3. People are crying out for differentiated instruction and attention to learning styles in classrooms, with no recognition that a key component of this happens (or at least can happen) through textbooks and accompanying material.

4. Choosing the “least expensive, educationally sound textbook” may require choosing the copy the cover of which will fall off before the end of the semester. Books are material objects: there are some that are made more skillfully, and some that are cheaply constructed: you’re not just buying what’s on the page.

5. Trying to have all educational materials available for free has some key problems:

a) Not all the teaching in a classroom is done by the teacher. Some is done by/through materials. Creating those materials is a specialized job, done by people with special training, talents, and insights into the learning process. The people who create those materials are educators—even though they are sometimes not currently in the classroom. Proposing that what’s free is what should be used either ignores the value of what has been prepared by educational professionals who create classroom materials or assumes that everything that is available is of equal value. This is no more the case than it is true that every educator in the classroom is equally qualified and effective.

b) Yes, there is a culture of open source and free material. But, as anyone who has ever researched it (and I have) can tell you, a good bit of what is free is of poor quality, which may mean that it includes misinformation, bad grammar, or was created with no concept of the learner’s needs. Besides that, trying to find free materials is an issue because—if one really cares about value—one has to find it and vet every single bit of it. This requires an enormous investment of time.

c) Anybody want to take a class in 21st century fiction or poetry or history or biography or orchestral music or philosophy? Oops – these course can’t be offered because the materials with which one could teach them are copyright. By the time they’re in the public domain, it may be the next century. Oh well …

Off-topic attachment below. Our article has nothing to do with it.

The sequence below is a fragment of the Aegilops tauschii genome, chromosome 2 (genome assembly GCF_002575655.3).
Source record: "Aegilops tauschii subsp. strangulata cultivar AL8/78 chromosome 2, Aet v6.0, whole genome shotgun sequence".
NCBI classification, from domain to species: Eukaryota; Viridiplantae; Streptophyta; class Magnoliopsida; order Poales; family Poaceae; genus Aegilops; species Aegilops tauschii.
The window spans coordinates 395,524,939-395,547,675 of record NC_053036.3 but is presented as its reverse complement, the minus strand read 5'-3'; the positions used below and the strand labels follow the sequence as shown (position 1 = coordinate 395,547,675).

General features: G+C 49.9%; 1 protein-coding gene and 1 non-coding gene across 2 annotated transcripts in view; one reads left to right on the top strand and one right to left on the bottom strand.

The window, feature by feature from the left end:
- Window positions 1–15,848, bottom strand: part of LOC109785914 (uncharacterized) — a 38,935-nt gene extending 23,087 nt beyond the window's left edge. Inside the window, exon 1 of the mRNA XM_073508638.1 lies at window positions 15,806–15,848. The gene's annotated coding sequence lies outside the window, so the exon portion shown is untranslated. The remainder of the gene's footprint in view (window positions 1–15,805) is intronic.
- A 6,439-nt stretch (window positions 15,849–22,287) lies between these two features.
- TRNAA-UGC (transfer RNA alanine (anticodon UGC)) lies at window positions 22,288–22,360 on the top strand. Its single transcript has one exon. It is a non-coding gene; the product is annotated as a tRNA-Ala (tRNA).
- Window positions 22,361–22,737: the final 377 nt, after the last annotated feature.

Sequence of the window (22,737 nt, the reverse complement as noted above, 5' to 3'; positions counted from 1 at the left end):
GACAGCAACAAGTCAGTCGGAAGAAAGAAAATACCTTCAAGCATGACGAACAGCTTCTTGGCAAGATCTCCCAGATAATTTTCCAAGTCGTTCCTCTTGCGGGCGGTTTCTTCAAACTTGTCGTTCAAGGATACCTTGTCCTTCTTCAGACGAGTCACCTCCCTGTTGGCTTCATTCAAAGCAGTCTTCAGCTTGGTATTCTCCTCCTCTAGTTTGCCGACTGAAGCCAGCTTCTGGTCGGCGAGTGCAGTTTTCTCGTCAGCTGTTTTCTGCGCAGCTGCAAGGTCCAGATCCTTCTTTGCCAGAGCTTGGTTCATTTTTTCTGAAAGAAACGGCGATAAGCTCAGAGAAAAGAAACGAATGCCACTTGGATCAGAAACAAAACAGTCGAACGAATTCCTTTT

d) Try any of these experiments: read an online textbook for four hours; take notes on an online textbook; mark an online textbook as you would a print book—underlining, highlighting, margin notes, sticky notes. You’ll find that it’s more difficult and tiring to read on-line; taking notes on any but a very large monitor (larger than what is available on laptops) is likely to be time-consuming and frustrating as you have to switch between programs constantly; marking the text is also tedious, and therefore not likely to be done. Sticky notes, which quickly can get you to key pages can be roughly imitated by keeping a list of page numbers and typing them in, one at a time—pretty tedious, too. Now consider this process for a student with any kind of learning disability…

Is material that the student just looks at and doesn’t interact with understood and retained as well? “There is growing evidence that note-taking combined with critical thinking facilitates retention and applications of the information.” (“Note-Taking: What Do We Know About The Benefits?” In short, there are personal and educational effects to trying to do everything online, but they’re not always included in the discussion.

6. Teachers are not automatons: they have different approaches and presentation styles, which may integrate more effectively or more poorly with various textbooks. Some textbooks may be “educationally sound” without being apt to a particular setting.

So these are some things to think about before taking a stance on textbooks.

Three Ways the Oil Spill Affects Education

When the terms “oil spill” and “education” are mentioned in the same sentence, the first and most obvious connection most people make is likely to be to teaching children about the oil spill. How does one convey to them the importance and impact of the situation in an age appropriate way. I have made an attempt to help educators do this with a video “Thoughts on the Oil Spill—There Is Only One Water,” which uses clips of the oil spill combined with a song from my opera Kiravanu that talks in very simple terms about the water cycle, the problem that pollution in one spot affects everyone, and the importance of stewardship.

The copyrighted words are sung by children in Kindergarten through fourth grade who are playing the roles of the Elements—Fire, Earth, Water, Air, and Wood—asking humanity to steward resources thoughtfully:

There is only one water
Only one Earth and one air.
If people pollute, it spreads to others,
Though that really isn’t fair.

Only so much water.
Only so many trees.
If folks use them up, then the whole world has less,
So please pay attention, please!

We must be true to our natures:
We cannot act as we choose,
So while we burn or flow, erupt or blow
Please go give people the news:

There is only one water.

© 2008 James Humberstone and Mary Elizabeth For question, comments, republication, or performance permissions, please contact